The speed of the Libyan rebels charge into Tripoli on Sunday seemed to take even them by surprise. On Saturday rebel spokesmen announced that with the capital surrounded on three sides and with their forces less than 20 miles from the city center, a final assault would begin within days. Less than a day later, rebel forces were in Green Square, the plaza at the center of Tripoli that Moammar Gadhafi had used for so many photo-ops. Two of Gadhafi's sons had been captured by rebel forces, though The Man himself was still at-large as of Monday morning. It's difficult to imagine a Libya without Gadhafi, the strange Colonel has been the leader of Libya my entire life, and then some. But it is impossible to imagine him clinging to power now – rumors are circulating that he has already fled the country, perhaps to neighboring Algeria or Chad.
It has been quite a reversal for Gadhafi and for the Libyan rebels as well, who until recently, quite frankly, were a fairly inept fighting force, often winning ground one day and losing it the next. That's not meant to be an insult to the rebel fighters, but more a nod to the fact that they were not professional soldiers, but rather students, office workers and tradesmen who found themselves thrown into a war. It reminded me of another collection of citizen-soldiers, the American Colonial Army. Like the Libyans, they were a collection of average men who found themselves thrown into combat, and like the Libyans, they were initially awful at it. That is until a man named Friedrich von Steuben showed up at the American encampment at Valley Forge. While largely forgotten to history, and overshadowed by Revolution-era icons like George Washington, Von Steuben deserves at least some of the credit for winning the American Revolution.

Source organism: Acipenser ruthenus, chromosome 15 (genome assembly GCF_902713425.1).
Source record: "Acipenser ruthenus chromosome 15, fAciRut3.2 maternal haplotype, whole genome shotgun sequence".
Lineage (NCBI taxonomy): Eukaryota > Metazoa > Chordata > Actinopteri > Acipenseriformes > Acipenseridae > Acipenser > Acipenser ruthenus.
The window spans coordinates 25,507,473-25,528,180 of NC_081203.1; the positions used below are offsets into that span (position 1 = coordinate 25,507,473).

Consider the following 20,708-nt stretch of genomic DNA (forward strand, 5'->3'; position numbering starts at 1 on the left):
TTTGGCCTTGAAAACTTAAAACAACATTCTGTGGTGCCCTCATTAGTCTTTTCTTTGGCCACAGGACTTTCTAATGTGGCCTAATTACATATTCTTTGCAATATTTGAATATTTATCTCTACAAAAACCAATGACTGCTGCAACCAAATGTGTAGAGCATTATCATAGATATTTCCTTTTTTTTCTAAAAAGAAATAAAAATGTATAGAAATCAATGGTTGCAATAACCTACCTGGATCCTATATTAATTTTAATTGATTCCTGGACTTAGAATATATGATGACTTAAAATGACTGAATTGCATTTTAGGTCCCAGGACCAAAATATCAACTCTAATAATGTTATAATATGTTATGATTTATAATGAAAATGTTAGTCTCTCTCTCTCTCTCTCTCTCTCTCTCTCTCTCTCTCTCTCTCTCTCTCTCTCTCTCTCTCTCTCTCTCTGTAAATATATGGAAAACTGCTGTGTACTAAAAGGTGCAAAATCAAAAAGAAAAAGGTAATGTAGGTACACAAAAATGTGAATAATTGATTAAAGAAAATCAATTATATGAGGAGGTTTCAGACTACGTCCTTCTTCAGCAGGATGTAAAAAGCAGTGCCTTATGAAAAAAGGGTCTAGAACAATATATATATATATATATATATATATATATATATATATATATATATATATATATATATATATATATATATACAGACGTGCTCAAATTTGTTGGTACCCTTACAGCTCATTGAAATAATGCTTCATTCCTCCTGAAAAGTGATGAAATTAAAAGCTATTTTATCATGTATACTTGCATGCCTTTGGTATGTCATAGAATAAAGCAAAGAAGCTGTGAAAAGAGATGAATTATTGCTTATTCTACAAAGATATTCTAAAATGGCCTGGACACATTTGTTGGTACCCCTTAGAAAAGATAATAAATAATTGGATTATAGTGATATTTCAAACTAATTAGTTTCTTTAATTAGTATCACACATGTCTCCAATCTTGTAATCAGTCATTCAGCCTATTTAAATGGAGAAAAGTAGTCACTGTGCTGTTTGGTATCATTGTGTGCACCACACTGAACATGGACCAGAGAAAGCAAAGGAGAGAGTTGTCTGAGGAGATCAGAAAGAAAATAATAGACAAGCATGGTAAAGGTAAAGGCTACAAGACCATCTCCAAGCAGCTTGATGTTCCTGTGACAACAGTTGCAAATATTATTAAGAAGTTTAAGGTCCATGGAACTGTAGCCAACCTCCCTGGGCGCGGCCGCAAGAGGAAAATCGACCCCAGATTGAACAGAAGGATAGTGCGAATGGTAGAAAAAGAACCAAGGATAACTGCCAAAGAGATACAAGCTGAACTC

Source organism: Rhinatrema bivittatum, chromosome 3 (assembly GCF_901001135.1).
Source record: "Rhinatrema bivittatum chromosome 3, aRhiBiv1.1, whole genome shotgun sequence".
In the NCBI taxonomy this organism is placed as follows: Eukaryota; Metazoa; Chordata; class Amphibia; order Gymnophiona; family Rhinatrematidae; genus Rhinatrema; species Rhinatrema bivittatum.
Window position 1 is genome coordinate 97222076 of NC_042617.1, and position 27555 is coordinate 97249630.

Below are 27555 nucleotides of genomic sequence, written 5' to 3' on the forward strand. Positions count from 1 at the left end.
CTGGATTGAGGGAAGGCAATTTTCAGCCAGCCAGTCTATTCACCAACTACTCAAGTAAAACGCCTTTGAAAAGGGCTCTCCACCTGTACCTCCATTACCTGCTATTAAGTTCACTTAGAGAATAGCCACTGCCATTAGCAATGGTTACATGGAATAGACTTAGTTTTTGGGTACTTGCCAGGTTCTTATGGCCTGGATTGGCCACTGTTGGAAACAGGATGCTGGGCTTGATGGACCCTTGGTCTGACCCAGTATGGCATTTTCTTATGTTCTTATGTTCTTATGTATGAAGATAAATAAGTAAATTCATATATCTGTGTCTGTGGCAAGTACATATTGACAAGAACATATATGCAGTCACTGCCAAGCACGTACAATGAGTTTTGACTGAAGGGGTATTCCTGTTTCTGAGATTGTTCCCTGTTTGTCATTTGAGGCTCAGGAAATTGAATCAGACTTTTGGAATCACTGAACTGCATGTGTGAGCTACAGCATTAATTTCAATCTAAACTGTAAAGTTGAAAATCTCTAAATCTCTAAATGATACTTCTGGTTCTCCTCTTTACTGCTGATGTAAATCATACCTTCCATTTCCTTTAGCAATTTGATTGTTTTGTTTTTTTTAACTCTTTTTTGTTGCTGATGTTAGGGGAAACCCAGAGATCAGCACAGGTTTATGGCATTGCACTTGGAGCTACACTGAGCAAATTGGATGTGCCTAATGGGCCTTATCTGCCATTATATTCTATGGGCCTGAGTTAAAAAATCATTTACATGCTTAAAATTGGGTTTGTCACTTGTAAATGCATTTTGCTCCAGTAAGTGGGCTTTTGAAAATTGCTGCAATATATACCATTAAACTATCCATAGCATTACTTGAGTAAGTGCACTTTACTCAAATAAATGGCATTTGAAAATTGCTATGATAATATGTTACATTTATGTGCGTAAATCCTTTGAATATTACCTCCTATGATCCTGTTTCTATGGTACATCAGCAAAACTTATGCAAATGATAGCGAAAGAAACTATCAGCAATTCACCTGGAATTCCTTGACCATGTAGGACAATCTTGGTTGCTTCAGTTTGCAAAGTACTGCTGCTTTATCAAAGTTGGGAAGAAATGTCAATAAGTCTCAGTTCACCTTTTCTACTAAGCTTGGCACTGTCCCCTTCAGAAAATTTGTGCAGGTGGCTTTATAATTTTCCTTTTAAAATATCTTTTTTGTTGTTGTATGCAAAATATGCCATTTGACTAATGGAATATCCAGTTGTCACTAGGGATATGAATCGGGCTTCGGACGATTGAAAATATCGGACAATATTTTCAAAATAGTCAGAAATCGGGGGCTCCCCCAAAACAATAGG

Von Steuben presented himself to the Colonial leadership as a Prussian nobleman. He almost certainly oversold his own credentials, but Von Steuben had been trained by the Prussian military, one of the finest fighting forces in Europe. Von Steuben set about teaching the ragtag collection of farmers and merchants gathered at Valley Forge the basics of soldiering, drilling basic military concepts into them during the course of the winter. A proper Colonial Army would emerge from Valley Forge, one capable of finally standing up in battle against the British, thanks to the efforts of Von Steuben.
The sudden recent success of the Libyan rebels makes me think that they had their own Von Steuben somewhere; perhaps it was thanks to the efforts of NATO advisers, or officers who defected from Gadhafi's military, perhaps we'll never know. But somehow the Libyan rebels were able to turn themselves from a collection of amateur into an effective fighting force, and now the reign of one of the world's longest-ruling dictators appears to be at an end.
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